Wastewater detection for SARS-CoV-2 seems to be a hot topic these days (full disclosure, we recently submitted a grant recently to jump on this same bandwagon). This study “Temporal detection and phylogenetic assessment of SARS-CoV-2 in municipal wastewater” took place in Montana (USA). This study goes a bit further than the previous one by genome sequencing the virus and looking in more detail at that information. Seems mostly just a proof-of-principle study but more data showing the utility of this approach. Abstract below:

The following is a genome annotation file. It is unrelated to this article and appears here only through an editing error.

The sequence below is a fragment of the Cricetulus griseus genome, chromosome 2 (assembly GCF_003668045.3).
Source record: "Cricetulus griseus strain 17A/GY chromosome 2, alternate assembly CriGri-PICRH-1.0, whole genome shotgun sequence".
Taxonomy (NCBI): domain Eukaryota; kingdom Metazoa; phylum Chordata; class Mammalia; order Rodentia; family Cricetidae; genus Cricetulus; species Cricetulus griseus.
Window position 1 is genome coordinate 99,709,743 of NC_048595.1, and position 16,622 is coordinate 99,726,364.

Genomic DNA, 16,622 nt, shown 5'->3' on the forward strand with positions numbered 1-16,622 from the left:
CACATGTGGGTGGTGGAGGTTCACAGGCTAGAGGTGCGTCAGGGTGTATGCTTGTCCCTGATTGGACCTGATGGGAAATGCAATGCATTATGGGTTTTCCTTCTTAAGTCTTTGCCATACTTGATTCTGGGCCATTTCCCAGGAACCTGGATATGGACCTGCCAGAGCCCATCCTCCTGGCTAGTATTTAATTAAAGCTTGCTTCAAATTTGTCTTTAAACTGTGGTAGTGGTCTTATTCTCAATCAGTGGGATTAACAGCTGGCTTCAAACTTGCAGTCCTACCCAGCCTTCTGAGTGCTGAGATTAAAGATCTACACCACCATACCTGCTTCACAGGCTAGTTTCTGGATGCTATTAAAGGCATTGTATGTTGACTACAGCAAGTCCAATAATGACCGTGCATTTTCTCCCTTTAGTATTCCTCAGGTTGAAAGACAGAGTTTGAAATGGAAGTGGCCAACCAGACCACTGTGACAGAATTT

SARS-CoV-2 has recently been detected in feces, which indicates that wastewater may be used to monitor viral prevalence in the community. Here we use two different sampling methods to monitor SARS-CoV-2 in wastewater over a 17-day period and sequencing is used to infer viral ancestry. While SARS-CoV-2 is detected over the entire time course, viral RNA has been steadily decreasing over the last week, suggesting that state mandated social isolation is having a measurable impact on containment of the outbreak.